Go do what Dick Cheney told Pat Leahy to do on the Senate floor, you wolf in sheep’s clothing.
That is all.
Go do what Dick Cheney told Pat Leahy to do on the Senate floor, you wolf in sheep’s clothing.
That is all.
In my quest to complete an Ironman triathlon–I signed up for Ironman Louisville (IMLOU), which is in 4 weeks from yesterday–I have taken up century (100+ mile) rides as training runs. In 2013, I completed the Horsey Hundred; it was my first organized bike ride. That convinced me that I might be able to pull off an Ironman, given sufficient training.
Last year, I completed the Kentucky Century Challenge–the Redbud Ride, Horsey Hundred, Preservation Pedal, and Hub City Tour–to earn my free cycling jersey.
This year, I decided to use the KCC rides to prepare for IMLOU 2015.
The Redbud Ride was brutal, with the first 33 miles in cold and rain, but I finished strong.
The Horsey Hundred was excellent. I finished comfortably.
The Preservation Pedal was a soaker, with non-stop rain. But I finished without a problem.
In July, I biked the IMLOU course. All 112 miles. It was tough, but not as bad as the KCC rides.
But going into the Hub City Tour, I had some setbacks.
(1) On August 30, I was biking the IMLOU course. I had done a nice swim, and was only a mile into the bike ride when I wiped out. I hit some uneven pavement and went down hard. Broke the helmet, tore my jersey, got some nice road rash, and sprained both wrists. I got 40 miles in, but had to abandon the ride when MrsLarijani–who was riding SAG–started having car trouble.
(2) On September 5, I was biking in downtown Louisville. I was 54 miles into a planned 100-mile ride when I nailed a pothole on 2nd and Jefferson Street. Went down very hard. Broke the helmet in 3 places, and wrenched my middle back. Ended up in ER. CT scans were normal: no head injury. X-rays were negative. Back spasms were nasty, however.
So, going into the Hub City Tour (September 12), I had 2 jobs:
(1) Finish the ride.
(2) Don’t crash!
Making matters worse, the HCT is the hardest of the KCC rides. After an easy 48 miles, the middle 34 has brutal hills and nasty headwinds.
What I didn’t know: the road quality was downright horrible: lots of potholes, gravel, cracks, and uneven pavement, often at the bottom of downhills. This was not the case last year.
The ride was very difficult from the get-go. To play it safe, I stayed with the slow ride group. The first 48 miles were easy except for the road quality. The hills weren’t bad, and the weather was pleasant except for the headwind.
The middle 34 miles were awful: bad road quality, merciless headwind, and steep hills. Because of the road quality, it was hard to go for the momentum on downhills, and that made the uphills more difficult. By mile 80, we had seasoned riders who were really hurting.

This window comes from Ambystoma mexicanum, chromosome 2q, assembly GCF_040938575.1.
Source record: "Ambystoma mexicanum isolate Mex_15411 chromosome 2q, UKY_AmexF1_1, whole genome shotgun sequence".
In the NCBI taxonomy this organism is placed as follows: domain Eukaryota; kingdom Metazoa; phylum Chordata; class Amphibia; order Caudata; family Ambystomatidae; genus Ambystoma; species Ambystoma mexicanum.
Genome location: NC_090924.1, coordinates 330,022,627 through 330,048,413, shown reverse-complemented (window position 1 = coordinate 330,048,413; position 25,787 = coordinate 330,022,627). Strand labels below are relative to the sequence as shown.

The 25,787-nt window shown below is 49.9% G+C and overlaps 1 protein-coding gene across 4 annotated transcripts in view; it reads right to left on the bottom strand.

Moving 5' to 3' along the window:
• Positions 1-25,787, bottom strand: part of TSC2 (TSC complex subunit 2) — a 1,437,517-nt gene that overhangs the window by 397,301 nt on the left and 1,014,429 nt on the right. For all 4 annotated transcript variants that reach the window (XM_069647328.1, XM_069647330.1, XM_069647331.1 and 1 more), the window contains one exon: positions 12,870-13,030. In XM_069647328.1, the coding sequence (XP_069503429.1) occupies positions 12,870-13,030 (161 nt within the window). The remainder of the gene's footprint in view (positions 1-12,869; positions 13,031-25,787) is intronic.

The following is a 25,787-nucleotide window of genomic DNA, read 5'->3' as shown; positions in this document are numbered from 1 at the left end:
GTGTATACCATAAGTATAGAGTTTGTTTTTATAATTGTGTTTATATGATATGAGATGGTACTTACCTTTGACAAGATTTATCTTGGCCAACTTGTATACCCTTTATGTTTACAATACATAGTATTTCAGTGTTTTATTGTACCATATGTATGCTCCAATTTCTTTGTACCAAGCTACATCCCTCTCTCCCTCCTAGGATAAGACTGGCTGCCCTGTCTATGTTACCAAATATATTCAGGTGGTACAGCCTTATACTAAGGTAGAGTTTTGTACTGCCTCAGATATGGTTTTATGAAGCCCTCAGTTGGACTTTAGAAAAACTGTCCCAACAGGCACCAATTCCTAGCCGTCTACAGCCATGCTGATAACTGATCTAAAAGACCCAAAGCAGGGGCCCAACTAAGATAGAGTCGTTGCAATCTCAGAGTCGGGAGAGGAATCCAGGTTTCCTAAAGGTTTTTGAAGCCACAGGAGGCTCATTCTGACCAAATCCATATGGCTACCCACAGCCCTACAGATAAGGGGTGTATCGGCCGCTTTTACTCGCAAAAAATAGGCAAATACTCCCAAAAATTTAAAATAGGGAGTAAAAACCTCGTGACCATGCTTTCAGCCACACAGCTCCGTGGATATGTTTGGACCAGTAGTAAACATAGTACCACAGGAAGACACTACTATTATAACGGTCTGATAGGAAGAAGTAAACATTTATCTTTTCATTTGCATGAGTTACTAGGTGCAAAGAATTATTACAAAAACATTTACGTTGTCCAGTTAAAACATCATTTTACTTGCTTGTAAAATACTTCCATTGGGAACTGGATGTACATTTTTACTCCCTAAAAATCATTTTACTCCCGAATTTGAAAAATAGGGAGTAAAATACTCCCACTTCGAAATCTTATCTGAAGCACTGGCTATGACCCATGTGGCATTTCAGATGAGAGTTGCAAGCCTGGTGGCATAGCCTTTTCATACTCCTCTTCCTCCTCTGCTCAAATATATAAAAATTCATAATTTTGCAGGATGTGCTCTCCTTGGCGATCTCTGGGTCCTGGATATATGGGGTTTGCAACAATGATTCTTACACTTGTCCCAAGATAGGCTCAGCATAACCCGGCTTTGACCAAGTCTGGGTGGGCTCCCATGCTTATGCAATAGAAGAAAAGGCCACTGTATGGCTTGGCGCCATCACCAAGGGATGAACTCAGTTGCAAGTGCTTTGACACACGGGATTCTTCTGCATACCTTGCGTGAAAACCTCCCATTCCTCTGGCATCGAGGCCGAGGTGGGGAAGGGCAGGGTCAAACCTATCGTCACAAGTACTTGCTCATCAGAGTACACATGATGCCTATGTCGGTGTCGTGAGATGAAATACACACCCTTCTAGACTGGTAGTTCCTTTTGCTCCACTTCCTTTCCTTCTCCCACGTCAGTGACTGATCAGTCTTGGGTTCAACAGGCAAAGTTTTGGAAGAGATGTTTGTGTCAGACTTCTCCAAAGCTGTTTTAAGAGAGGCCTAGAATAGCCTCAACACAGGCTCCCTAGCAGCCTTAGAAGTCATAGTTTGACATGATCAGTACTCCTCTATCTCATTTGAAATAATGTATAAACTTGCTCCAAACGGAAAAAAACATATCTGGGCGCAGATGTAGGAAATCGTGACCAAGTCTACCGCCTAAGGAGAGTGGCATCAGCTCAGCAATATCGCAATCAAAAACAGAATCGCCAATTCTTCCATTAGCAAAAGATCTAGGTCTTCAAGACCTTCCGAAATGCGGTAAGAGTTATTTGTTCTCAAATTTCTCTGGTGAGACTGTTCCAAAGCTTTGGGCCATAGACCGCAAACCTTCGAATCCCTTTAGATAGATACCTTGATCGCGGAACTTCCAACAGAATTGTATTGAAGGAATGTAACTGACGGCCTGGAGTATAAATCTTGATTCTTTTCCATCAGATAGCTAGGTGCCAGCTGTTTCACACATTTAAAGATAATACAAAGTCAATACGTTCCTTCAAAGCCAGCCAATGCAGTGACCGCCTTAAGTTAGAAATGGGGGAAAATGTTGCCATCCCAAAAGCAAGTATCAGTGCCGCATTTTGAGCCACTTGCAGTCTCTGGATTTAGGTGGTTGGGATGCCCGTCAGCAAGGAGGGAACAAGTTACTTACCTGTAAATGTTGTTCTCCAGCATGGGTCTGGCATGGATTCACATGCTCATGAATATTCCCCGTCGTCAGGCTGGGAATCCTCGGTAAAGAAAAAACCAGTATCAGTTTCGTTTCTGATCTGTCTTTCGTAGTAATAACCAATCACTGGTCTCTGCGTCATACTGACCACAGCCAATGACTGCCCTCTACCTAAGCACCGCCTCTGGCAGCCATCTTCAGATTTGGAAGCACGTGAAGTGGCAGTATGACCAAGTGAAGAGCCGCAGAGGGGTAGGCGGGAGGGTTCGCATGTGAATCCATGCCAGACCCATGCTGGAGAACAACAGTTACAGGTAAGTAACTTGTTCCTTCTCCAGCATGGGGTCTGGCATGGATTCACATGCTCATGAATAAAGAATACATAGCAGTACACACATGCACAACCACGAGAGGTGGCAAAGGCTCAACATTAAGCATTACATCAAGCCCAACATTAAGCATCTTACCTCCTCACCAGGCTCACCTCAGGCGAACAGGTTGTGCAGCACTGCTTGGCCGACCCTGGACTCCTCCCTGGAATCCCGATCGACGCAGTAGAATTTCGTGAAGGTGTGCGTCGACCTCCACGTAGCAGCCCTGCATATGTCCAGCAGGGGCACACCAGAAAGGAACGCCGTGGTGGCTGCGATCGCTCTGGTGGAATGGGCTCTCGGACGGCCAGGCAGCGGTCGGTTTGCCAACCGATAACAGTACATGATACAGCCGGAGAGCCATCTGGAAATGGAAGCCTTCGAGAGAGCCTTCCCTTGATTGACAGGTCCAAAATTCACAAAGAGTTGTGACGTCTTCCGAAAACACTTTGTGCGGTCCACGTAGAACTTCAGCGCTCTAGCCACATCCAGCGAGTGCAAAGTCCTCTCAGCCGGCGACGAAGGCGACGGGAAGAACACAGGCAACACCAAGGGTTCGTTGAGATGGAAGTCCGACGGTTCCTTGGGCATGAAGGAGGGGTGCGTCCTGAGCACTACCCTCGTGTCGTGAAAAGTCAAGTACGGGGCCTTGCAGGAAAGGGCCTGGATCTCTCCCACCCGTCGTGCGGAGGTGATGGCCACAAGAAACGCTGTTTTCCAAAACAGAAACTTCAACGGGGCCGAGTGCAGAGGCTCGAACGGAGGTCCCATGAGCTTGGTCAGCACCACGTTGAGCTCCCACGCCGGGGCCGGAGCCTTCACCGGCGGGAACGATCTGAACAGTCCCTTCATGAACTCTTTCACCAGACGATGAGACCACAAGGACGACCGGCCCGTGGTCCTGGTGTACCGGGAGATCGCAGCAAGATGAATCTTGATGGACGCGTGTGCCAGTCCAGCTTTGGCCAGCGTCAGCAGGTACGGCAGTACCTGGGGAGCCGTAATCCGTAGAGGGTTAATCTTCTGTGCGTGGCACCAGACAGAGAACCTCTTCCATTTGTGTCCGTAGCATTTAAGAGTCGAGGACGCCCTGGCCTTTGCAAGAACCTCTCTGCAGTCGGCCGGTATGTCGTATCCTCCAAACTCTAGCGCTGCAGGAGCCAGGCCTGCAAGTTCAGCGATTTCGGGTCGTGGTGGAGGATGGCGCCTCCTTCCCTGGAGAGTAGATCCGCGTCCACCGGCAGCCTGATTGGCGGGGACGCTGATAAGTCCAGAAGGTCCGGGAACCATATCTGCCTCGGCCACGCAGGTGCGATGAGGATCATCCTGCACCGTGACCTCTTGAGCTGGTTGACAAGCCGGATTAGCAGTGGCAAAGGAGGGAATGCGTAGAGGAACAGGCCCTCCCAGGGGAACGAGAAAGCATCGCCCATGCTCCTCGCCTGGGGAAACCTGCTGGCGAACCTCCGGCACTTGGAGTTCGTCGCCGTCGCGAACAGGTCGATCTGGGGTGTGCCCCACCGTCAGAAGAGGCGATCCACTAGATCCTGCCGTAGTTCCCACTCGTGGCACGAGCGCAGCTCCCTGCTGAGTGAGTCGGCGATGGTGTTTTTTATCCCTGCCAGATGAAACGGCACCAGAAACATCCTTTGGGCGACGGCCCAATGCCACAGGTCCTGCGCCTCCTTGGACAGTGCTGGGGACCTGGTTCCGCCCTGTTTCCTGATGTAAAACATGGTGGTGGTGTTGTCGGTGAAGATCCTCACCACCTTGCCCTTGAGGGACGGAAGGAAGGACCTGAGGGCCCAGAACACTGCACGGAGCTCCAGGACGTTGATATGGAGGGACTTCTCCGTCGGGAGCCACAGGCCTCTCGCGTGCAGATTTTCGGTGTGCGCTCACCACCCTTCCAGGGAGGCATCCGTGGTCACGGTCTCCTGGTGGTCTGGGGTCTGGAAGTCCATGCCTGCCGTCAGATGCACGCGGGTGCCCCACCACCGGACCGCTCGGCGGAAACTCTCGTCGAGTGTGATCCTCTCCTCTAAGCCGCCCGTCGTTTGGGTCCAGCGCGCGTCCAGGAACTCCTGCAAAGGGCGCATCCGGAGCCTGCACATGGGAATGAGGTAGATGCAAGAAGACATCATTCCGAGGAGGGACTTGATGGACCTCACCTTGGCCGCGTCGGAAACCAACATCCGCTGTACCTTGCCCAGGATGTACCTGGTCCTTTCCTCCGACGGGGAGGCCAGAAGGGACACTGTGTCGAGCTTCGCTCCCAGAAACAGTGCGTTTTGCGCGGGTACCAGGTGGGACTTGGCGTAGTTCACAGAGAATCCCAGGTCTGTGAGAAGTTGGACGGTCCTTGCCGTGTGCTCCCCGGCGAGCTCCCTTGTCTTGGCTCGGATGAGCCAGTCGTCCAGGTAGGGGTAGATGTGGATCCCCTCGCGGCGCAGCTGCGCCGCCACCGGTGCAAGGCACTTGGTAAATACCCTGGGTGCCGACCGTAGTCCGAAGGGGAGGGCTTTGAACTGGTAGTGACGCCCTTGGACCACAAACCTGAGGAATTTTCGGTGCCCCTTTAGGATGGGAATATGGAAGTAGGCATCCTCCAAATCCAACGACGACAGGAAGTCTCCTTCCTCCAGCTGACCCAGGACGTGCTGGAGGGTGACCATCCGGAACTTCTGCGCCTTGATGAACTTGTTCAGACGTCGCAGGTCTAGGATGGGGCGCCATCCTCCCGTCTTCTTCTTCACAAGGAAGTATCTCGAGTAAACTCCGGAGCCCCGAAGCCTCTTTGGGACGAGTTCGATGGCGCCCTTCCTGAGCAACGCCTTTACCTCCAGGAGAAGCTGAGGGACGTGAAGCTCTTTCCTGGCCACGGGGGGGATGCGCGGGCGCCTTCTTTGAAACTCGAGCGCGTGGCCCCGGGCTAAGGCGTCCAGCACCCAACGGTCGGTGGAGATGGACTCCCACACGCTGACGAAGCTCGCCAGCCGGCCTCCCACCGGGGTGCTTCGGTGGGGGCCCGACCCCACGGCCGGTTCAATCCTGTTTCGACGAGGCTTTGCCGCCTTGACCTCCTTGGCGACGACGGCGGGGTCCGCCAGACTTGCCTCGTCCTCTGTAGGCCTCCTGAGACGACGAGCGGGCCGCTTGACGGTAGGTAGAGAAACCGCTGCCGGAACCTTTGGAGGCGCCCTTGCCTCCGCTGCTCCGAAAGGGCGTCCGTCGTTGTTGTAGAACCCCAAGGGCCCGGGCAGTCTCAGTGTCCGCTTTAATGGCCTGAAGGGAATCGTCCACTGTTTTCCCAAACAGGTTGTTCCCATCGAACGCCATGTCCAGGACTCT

But I was feeling great except for my butt being sore from the saddle!
The last stage was relatively flat, but most of the group was in pain from the previous sections. Once we turned onto Ring Road–the main road circling Elizabethtown–I felt very good. I got into the aero position and blasted forward. When we turned into E-Town Sports Park, I was all aero. I even stayed aero after turning onto Mulberry Street, catching up to someone who had been ahead of my group the entire time. I left him in the dust as I turned onto Helm Street.
After finishing, I topped it off with a small transition jog.
Whereas I was very soreafter finishing the HCT last year, I wasn’t even stiff this year. I even ran 10 miles the next day. No pain at all.
I have now earned my 400-mile jersey. That was one of my goals for the year.
My other goal still is pending: Ironman Louisville. October 11.
One more brick (ultra-long workout) to go, and then taper begins…
In May, when I assessed the firestorm over Josh Duggar, I had this to say:
It would be fair, in his circle of accountability, to question him significantly about who he is today. Has he cheated on his wife? Does he use pornography? What changed in his conduct after his scrapes at age 14? Has he learned to control his passions in a way befitting a Christian gentleman?
Well….we now have our answer.
It appears that Mr. Duggar never learned to control his passions, and in fact let them run beyond even the loosest Christian boundaries.
He HAS cheated on his wife.
He IS addicted to pornography.
His sexual experimentation has far exceeded the marriage bed.
I say none of this to kick Duggar while he’s down. He’s not the only person outed in the Ashley Madison hack; in fact, over 30 million people were outed. While some of those e-mail accounts may have been hijacked and the people “outed” could be innocent, let’s just say that the overwhelming majority are probably guilty. This is a sad commentary on America.
My cynical side says that the ranks of Ashley Madison users will include no small number of ministers and other Christian leaders. This could lead to the mother of all shakeups in the Church, and that will likely be a good thing when the smoke clears.
I feel sorry for the offended spouses and their children.